b. My most relevant statements in my previous public comment were

(C.13.b.) "Ideomotor Effect (as written about by Herman Spitzer) places the FC user at the level of an inanimate object - a piece of wood used as a planchette with a Ouija Board, which obviously has no intelligence whatsoever." and

(C.13.e.) "In closing, Alex, knowing you genuinely care about all human beings, I suggest you carefully consider the moral implications to other human beings such as my son Ben (unfortunately, Rom Houben may be a different situation) when you publicly state that FC is Ideomotor Effect (actually you used the term Ideomotor Reflex)."

You wrote back starting with "I suggest -- very strongly -- that you take a look at the history of facilitated communication before bandying about accusations like that."

I presume "accusations like that" refers to my two statements quoted above in this section C.14.b. My first statement quoted above was intended as a statement of fact and not intended as either an explicit accusation nor implicit accusation. I am sorry to read that you interpreted that way. You did not directly reply if you disagree with my statement of fact. If you do disagree, please explictly inform me how you think I am wrong in describing the definition of Ideomotor Effect.

My second statement is my opinion (but not intended as an accusation) based on my prior knowledge of you where I was given the impression, which has not changed, that "you genuinely care about all human beings" meaning that you are highly sensitive to others. My point is that the use of the term "Ideomotor Effect" does not meet your own high standards and you should reconsider expressing your opinion about facilitated communication (FC) in such terms. At least in regard to the vast majority of FC users who are not like Rom Houben, who unfortunately, physically might be considered by some to be at the level of an inanimate object, although I would never consider any human being in such terms. (continued on next comment)

Arthur Golden said...

(continuation of previous comment) C.14.c. I realize that you admit to only "skimming through the comments" but if you read them carefully, you should have noted that I had already looked at the history of FC. Personally, I would never make such a suggestion unless I knew that the person had not done so. I would have first asked the question, "have you looked at the history of FC?" I realize that this is a matter of form, but here I think the form is important. It should also be noted, as I disclosed in my comments on this blog, not only have I looked into the history of FC, I have been an active participant in the history of FC since September 1990 (albeit at a low level).

d. Then you write "Specifically, I suggest taking a long, close look at the cases of Matthew Gherardi, Betsy Wheaton, and Rom Houben (although you did mention him)." I would not have brought up Rom Houben, a case of this just this past few months, unless I had already taken a long, close look. Matthew Gherardi and Betsy Wheaton are very tragic cases of sexual abuse allegations through FC from the early 1990s for which the primary news source, and only source I can find on the internet at this time, is the Frontline television show "Prisoners of Silence" first aired October 19, 1993. Although I saw this television show when first aired, and I am quite familiar with this aspect of FC, I had forgotten these two names. On this aspect of FC, I already wrote on this blog, writing directly to Ms. Kim Wombles:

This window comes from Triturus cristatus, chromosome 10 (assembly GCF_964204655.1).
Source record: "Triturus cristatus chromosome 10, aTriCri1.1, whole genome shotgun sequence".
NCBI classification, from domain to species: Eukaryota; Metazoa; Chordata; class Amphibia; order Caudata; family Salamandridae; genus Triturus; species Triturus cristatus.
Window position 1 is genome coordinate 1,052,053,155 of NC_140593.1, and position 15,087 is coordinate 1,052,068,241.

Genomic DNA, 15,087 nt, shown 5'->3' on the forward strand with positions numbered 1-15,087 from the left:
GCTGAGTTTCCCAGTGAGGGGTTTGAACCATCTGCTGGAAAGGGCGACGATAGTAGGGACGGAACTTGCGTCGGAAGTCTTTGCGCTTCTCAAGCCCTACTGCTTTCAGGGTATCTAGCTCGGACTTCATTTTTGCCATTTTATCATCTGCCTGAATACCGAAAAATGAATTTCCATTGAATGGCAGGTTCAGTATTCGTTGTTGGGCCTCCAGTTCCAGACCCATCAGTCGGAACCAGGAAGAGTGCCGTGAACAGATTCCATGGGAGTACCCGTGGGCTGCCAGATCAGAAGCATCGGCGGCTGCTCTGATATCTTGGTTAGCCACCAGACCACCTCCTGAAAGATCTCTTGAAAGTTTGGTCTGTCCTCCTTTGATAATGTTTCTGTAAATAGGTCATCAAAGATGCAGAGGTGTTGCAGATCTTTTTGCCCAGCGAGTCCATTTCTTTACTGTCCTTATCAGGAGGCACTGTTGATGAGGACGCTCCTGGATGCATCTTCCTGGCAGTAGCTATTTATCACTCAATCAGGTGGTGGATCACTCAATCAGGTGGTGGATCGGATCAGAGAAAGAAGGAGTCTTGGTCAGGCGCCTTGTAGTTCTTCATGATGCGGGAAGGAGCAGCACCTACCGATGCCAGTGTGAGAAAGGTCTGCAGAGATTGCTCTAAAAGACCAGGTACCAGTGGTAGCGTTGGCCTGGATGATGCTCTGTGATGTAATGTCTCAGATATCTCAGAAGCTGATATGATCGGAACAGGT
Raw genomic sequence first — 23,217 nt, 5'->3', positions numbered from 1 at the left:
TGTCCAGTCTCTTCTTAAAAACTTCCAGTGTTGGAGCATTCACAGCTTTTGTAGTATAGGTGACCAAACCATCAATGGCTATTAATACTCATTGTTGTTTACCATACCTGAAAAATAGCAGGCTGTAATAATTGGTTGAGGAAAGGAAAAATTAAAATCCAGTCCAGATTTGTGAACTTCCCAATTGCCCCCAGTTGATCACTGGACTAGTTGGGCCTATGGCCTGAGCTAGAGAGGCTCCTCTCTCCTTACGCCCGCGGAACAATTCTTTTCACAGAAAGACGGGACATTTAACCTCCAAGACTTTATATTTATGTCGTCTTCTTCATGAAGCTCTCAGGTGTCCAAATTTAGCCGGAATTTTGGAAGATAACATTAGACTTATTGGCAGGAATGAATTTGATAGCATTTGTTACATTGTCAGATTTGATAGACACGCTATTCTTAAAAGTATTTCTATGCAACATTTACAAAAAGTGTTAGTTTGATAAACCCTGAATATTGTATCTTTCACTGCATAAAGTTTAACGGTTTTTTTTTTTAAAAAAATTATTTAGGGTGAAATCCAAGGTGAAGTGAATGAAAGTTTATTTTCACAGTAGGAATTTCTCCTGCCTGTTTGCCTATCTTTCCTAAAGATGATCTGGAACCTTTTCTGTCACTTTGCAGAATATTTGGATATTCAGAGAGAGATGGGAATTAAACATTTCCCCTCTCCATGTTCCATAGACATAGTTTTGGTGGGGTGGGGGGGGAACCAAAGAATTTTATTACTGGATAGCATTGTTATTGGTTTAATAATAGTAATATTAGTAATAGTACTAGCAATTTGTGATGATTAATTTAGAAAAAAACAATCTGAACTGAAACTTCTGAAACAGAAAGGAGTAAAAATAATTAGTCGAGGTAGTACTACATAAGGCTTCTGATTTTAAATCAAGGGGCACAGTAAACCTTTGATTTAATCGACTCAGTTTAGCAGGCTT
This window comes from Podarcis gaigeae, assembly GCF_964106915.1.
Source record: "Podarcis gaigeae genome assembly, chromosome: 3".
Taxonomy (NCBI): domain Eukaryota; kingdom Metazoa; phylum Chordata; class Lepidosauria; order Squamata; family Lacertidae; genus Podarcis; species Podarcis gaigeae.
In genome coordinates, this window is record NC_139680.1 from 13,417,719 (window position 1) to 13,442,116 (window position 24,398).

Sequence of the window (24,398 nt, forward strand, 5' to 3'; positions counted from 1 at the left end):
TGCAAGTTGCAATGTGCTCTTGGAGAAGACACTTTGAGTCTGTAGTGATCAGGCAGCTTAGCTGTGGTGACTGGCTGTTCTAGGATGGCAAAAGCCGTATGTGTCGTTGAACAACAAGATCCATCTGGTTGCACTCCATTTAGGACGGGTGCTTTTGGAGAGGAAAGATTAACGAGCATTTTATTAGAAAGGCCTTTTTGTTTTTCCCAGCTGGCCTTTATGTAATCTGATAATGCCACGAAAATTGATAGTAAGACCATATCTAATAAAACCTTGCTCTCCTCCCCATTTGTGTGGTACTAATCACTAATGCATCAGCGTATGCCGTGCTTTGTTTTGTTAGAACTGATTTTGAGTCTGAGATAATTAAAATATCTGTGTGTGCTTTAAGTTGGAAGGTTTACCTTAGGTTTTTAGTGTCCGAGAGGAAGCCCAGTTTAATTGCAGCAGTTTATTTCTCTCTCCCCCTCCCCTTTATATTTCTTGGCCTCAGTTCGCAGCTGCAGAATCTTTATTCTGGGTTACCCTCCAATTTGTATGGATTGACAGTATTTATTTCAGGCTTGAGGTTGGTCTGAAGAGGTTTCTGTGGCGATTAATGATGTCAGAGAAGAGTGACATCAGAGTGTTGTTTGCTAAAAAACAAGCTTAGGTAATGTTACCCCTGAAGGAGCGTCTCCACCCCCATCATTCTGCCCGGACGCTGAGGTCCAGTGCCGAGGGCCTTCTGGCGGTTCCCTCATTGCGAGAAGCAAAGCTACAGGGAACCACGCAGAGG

(C.9.s.) "I have extensive knowledge about abuse accusations through FC and the statement you quote in j. about " frequently results in accusations of abuse" has no basis in reality. The rate of false accusations of abuse, including sexual abuse, with the use of FC is not higher than without FC. Some of the charges were clearly shown to be true and some of most vulnerable people were properly protected...."

In other places, I have written about "Prisoners of Silence" and I may write more about it on my Yahoo!Group autismfc. However, I primarily commented about your use of the term Ideomotor Effect, and bringing up these more general comments are irrelevant to that specific issue, even though it may not be obvious to the uninformed reader. You then write about being "aware of some even more damning examples" which may seem to have something to do with Ideomotor Effect, but based on my understanding of your statement in a subsequent private email, which I should not quote without your explicit permission, these examples have nothing to do with the specific topic of Ideomotor Effect.

e. I would be very interested in your direct response to my concerns about the moral implications of the use of the term Ideomotor Effect in connection with human beings such as my son Ben. I am not demanding that you so respond and you may choose to not do so. However, given your professional role with autistics, I hope you do give this matter serious consideration and do directly respond here or by private email as you choose.

Arthur Golden

KWombles said...

James,

Thanks for sharing the paper by Gernsbacher.

Alex,

I will do that.

Arthur,

I hope you are having a pleasant weekend.